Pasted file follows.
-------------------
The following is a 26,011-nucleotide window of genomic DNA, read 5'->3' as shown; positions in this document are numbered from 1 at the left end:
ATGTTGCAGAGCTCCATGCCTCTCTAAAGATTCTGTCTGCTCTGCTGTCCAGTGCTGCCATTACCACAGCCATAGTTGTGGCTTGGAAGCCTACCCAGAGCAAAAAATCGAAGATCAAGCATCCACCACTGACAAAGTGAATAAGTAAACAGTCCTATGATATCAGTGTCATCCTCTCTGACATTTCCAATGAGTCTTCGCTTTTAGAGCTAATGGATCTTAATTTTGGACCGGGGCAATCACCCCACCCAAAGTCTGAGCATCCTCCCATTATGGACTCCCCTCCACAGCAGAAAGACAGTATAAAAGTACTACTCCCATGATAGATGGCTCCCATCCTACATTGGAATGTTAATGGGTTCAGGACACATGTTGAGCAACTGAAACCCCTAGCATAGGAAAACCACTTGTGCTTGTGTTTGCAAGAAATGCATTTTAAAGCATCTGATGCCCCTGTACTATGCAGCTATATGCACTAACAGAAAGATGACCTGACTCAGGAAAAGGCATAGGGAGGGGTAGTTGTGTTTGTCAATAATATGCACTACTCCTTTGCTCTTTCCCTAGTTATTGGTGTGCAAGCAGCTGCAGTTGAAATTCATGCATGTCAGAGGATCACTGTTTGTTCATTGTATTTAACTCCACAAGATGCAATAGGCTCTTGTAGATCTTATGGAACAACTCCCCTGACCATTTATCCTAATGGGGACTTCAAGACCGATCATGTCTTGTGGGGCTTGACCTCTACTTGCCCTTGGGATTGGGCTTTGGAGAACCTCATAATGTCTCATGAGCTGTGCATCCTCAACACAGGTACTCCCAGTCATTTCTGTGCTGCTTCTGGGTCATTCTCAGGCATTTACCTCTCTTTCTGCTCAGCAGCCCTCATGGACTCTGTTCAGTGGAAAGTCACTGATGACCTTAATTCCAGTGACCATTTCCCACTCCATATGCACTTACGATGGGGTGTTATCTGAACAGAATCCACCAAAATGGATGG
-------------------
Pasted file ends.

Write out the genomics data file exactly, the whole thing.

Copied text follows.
The following is a 26,011-nucleotide window of genomic DNA, read 5'->3' as shown; positions in this document are numbered from 1 at the left end:
ATGTTGCAGAGCTCCATGCCTCTCTAAAGATTCTGTCTGCTCTGCTGTCCAGTGCTGCCATTACCACAGCCATAGTTGTGGCTTGGAAGCCTACCCAGAGCAAAAAATCGAAGATCAAGCATCCACCACTGACAAAGTGAATAAGTAAACAGTCCTATGATATCAGTGTCATCCTCTCTGACATTTCCAATGAGTCTTCGCTTTTAGAGCTAATGGATCTTAATTTTGGACCGGGGCAATCACCCCACCCAAAGTCTGAGCATCCTCCCATTATGGACTCCCCTCCACAGCAGAAAGACAGTATAAAAGTACTACTCCCATGATAGATGGCTCCCATCCTACATTGGAATGTTAATGGGTTCAGGACACATGTTGAGCAACTGAAACCCCTAGCATAGGAAAACCACTTGTGCTTGTGTTTGCAAGAAATGCATTTTAAAGCATCTGATGCCCCTGTACTATGCAGCTATATGCACTAACAGAAAGATGACCTGACTCAGGAAAAGGCATAGGGAGGGGTAGTTGTGTTTGTCAATAATATGCACTACTCCTTTGCTCTTTCCCTAGTTATTGGTGTGCAAGCAGCTGCAGTTGAAATTCATGCATGTCAGAGGATCACTGTTTGTTCATTGTATTTAACTCCACAAGATGCAATAGGCTCTTGTAGATCTTATGGAACAACTCCCCTGACCATTTATCCTAATGGGGACTTCAAGACCGATCATGTCTTGTGGGGCTTGACCTCTACTTGCCCTTGGGATTGGGCTTTGGAGAACCTCATAATGTCTCATGAGCTGTGCATCCTCAACACAGGTACTCCCAGTCATTTCTGTGCTGCTTCTGGGTCATTCTCAGGCATTTACCTCTCTTTCTGCTCAGCAGCCCTCATGGACTCTGTTCAGTGGAAAGTCACTGATGACCTTAATTCCAGTGACCATTTCCCACTCCATATGCACTTACGATGGGGTGTTATCTGAACAGAATCCACCAAAATGGATGG